While Texas Gov. George W. Bush and Vice President Gore debate whether to permit drilling for oil in an untouched area of the Alaskan tundra, the position of the state’s bankers is clear: They want to drill.

“The value of this land is mind-boggling, and that doesn’t even count gas,” said Marc Langland, president, chairman and chief executive officer of $539 million-asset Northrim Bank in Anchorage. “This is strictly a political issue, not an environmental issue.” Alaska’s Arctic National Wildlife Refuge “is larger than the total New England states,” noted Daniel H. Cuddy, chairman and president of $1.5 billion-asset First National Bank of Anchorage. “What they want to do is drill some oil on a small portion of the coastal plane, and they have already proven it won’t hurt the wildlife.”

The area in question is 8% of this federally owned, 19-million-acre wildlife refuge, near Alaska’s northern coast along the Canadian border. It is on the North Slope, adjacent to the United States’ most productive oil field, the Prudhoe Bay field.

Mr. Bush is advocating that this 8% be made available for drilling. He notes that the U.S. Energy Department says the area may hold oil reserves exceeding 35% of current proved U.S. reserves.

Mr. Langland said it could prove to be another Prudhoe Bay, which has supplied over two million barrels of oil a day for the past 20 years. Such added production would not only reduce oil prices but would also help the Alaskan economy and bring royalties to the federal and state governments, he pointed out.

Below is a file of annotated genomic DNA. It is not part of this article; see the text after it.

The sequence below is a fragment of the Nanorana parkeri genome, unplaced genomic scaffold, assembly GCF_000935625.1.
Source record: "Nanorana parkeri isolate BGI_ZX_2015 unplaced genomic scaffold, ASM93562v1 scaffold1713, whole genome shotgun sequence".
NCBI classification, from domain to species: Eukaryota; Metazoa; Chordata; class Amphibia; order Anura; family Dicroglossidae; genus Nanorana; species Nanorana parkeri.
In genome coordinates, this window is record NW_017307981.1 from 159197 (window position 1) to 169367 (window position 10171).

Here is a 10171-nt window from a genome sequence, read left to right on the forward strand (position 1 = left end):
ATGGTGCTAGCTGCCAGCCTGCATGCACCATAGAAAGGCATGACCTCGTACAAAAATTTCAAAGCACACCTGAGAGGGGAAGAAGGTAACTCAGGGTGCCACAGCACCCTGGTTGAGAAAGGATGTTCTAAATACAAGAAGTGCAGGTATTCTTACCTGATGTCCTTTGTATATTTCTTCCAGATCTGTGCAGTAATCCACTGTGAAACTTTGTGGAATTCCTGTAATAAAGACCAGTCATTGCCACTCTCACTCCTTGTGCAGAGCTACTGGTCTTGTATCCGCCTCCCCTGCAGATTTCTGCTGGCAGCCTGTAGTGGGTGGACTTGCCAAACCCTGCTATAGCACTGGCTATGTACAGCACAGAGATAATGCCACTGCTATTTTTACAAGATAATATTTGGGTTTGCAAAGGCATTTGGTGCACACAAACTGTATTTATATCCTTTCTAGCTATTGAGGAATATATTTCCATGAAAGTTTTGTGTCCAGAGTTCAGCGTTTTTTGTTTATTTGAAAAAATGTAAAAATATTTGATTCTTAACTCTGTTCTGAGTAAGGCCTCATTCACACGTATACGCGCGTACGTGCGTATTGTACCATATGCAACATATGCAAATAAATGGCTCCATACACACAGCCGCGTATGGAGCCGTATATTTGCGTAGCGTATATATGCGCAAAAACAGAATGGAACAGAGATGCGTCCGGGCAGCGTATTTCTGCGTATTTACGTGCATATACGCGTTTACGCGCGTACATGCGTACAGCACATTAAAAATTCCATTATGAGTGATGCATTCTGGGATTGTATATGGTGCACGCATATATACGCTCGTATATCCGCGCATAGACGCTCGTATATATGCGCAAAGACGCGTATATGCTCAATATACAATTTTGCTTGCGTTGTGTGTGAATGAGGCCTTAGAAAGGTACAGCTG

But Mr. Gore opposes running the environmental risk for reserves that, if they panned out, would equal only about six months of U.S. oil consumption. He says he wants to protect this “precious national treasure,” which is part of the North Slope’s complex ecosystem and, though frozen nine months out of the year, home to a large population of caribou.

Environmentalists who share this view have blocked drilling on the wildlife refuge. In the past 13 years four major campaigns for a congressional go-ahead have failed.

Alaskan bankers bristle at the six-month argument. “Yes, if you used this for the whole U.S. demand for oil, it may only last six months, but that’s not how it works,” said Mr. Langland during a recent interview in American Banker’s Washington office.

He, Mr. Cuddy, and Chris Knudson, chief financial and chief operating officer of Northrim — who have spent decades in Alaska — point out that the Arctic National Wildlife Refuge is not much of a tourist attraction.

“It’s a place that very few people have access to, and the bulk of Americans that come to Alaska are going to Denali or go to Glacier National,” Mr. Knudson said.

Mr. Cuddy said that fears of endangering the caribou and other wildlife are unfounded and have been proven wrong in Prudhoe Bay. He said that caribou thrive in that area of the North Slope — that in fact their population has increased, because the land around the pipelines gives them a clear path for walking.

Though Mr. Bush is on the bankers’ side, a Bush victory would not ensure the opening of the arctic refuge, Mr. Langland said. He worries that Democrats and environmentalists would still have enough power to block drilling.

“The Democrats have leveraged off this issue to gain funds, and have used us as a ploy,” Mr. Langland said. “And honestly, we don’t have the political clout to do anything about it.”


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